Are you considering an investment in pet-friendly apartments? Are you undecided about whether to allow pets in your rental properties?
There are a lot of conflicting opinions on the subject. Some landlords are happy to welcome renters with pets. Others resist the idea because of liability or other concerns.
While California housing trends are always changing, the number of renters doesn’t appear to be going down anytime soon. And since many renters do own pets, the question merits serious consideration.
Read on to learn the pros and cons of opening your rental properties to pet owners.
The Demand For Pet-Friendly Apartments
First of all, is there truly a need for more pet-friendly apartments? The answer is yes.
One recent survey revealed that 75% of renters own pets. Of those, 60% claimed to have trouble finding apartments that allow pets.
Another survey reports that Millennials aged 18 to 36 consider dog-friendly features a “huge factor” in where they live. In fact, concern for their pets ranked higher than either marriage or the birth of a child.
Clearly, there are legitimate reasons to consider renting your properties to pet owners.
Pros of Renters with Pets
We hear a lot about the negative aspects of pets in apartments. What are some potential advantages of having renters who own pets?
Larger Tenant Pool
Since three out of four renters are pet owners, opening your property to them exposes you to a wider tenant pool. Making your apartments pet-friendly will open you to a large and very grateful group of renters.
Because pet owners often have trouble finding apartments to rent, they’re likely to stay in one place longer. This equals less tenant turnover for you and more money in your pocket.
More Responsible Tenants
Pet owners are responsible for keeping their pets alive and healthy. If they’re mature enough to care for a live animal, chances are they’ll show the same consideration for your property too.
Higher Rent Prices
Is there a lack of pet-friendly apartments in your area? Use this to your advantage! Because of supply and demand, making your properties pet-friendly may allow you to charge a higher price for rent.
Pet owners are always thrilled to find a nice rental property that allows their animals to live there. Not only will they consider you to be an awesome landlord, but they’ll feel less stressed having their furry family members nearby.
Cons of Renters with Pets
It’s clear that there are many advantages of renting to pet owners. What are some of the potential disadvantages of making your properties pet-friendly?
The biggest concern for most landlords is the potential for property damage. Animals may scratch doors, chew carpets, or have accidents on the floor.
No one wants to listen to a dog that won’t stop barking or a parrot that won’t stop squawking. Allowing animals into your apartments could lead to noise complaints from other tenants.
If pets pee or poop inside the apartment or common areas, this could result in lingering odors. The same goes for pets that aren’t bathed or groomed regularly.
Animals inside an apartment building are a potential liability for owners, landlords, and other tenants. Every year there are an estimated 4.5 million dog bites, 800,000 of which are severe enough to require medical attention.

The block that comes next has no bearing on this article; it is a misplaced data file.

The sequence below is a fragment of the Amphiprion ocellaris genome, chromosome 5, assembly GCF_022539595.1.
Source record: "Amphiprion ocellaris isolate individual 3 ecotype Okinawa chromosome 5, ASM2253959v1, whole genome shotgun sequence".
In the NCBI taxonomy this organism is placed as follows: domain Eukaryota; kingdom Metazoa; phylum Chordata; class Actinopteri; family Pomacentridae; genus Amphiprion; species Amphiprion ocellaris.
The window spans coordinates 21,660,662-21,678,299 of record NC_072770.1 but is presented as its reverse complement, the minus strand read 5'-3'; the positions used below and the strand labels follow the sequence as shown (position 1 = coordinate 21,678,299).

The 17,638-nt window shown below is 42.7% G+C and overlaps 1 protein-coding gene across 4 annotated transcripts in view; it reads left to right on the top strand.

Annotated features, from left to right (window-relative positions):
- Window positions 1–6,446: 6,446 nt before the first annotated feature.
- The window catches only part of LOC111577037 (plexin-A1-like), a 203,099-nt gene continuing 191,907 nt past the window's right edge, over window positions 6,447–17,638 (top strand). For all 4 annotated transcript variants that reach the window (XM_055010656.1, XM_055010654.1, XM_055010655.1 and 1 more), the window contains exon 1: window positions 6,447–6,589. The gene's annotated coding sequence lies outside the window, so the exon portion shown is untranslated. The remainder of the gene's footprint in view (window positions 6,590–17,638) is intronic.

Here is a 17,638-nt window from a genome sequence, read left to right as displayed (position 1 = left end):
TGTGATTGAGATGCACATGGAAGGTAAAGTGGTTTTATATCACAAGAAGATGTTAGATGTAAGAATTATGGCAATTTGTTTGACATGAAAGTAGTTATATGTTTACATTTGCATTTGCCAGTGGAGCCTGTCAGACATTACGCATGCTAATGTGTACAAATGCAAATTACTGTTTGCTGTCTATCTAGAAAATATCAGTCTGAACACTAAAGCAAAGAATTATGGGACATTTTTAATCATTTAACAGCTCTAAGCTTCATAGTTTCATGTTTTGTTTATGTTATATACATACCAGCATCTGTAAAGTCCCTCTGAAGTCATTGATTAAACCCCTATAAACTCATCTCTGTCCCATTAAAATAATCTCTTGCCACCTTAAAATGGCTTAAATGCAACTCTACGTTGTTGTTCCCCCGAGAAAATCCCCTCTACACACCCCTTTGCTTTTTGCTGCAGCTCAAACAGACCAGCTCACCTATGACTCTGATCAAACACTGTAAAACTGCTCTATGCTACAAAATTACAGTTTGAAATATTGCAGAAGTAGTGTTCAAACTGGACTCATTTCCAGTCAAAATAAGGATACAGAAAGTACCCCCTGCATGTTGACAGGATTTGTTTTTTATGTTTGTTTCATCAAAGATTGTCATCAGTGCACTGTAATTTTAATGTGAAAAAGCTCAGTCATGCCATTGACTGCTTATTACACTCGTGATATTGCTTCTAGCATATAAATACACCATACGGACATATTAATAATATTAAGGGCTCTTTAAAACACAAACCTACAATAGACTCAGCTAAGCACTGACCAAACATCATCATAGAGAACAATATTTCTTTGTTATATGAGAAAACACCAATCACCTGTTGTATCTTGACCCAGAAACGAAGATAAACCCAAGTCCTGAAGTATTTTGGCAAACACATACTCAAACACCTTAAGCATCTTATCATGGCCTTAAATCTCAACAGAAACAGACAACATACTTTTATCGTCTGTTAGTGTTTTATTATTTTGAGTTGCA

Loss of Other Tenants
Your new pet-owning tenants may love living on your property, but your other tenants might not feel the same way. If they’re allergic to animals or nervous in their presence, they may move on to another building.
What to Include in a Pet Policy
After weighing the pros and cons, maybe you’ve decided to go ahead and make your apartments pet-friendly.
If that’s the case, what are some things you should include on your rental policy?
Before allowing any tenants (and their pets) to move in, you should conduct a thorough interview. Some questions you should ask are:
- How long have you owned the pet?
- How old is the pet?
- Has the pet ever damaged property or bitten anyone?
- Who will care for the pet when the owner is away?
- Does the pet have all required vaccinations?
The responses will not only tell you about the animal, but it will also give you an idea of how responsible the owner is.
Refundable Pet Deposit
Some owners charge nonrefundable pet fees. This may seem like a good idea, but consider the implication.
If your tenant has to put out $200-$300 knowing they’ll never get it back, that’s much less incentive to keep your property in pristine condition.
A better idea is to charge a refundable pet deposit. No one likes to lose a deposit, for any reason. The idea of getting the money back should motivate the tenant to keep the apartment clean and make sure their pet behaves.
Be Specific in Your Pet Policy
There should be specific information in your rental contract about what types of pets you will and will not allow.
Do you want to place a limit on the number of animals a tenant may own? How many dogs, cats, or birds will you allow? Hows many hamsters or other small pets will you allow?
Do you want to place on restrictions on allowable pets? Are you comfortable with the thought of a boa constrictor or another exotic reptile living on your property?
How do you feel about potentially dangerous dog breeds? If you don’t want to name specific breeds, you could impose a height or weight restriction instead. This will allow you to exclude most of those dangerous breeds without explicitly banning them.
As a landlord, there’s a lot to consider when it comes to pet-friendly apartments. There are many good reasons to allow pets, as well as legitimate reasons to deny them.
No matter which path you choose, it’s vital to insure and protect your rental properties. Call us at 800.644.6443 or fill in our contact form so we can help you with all your property concerns.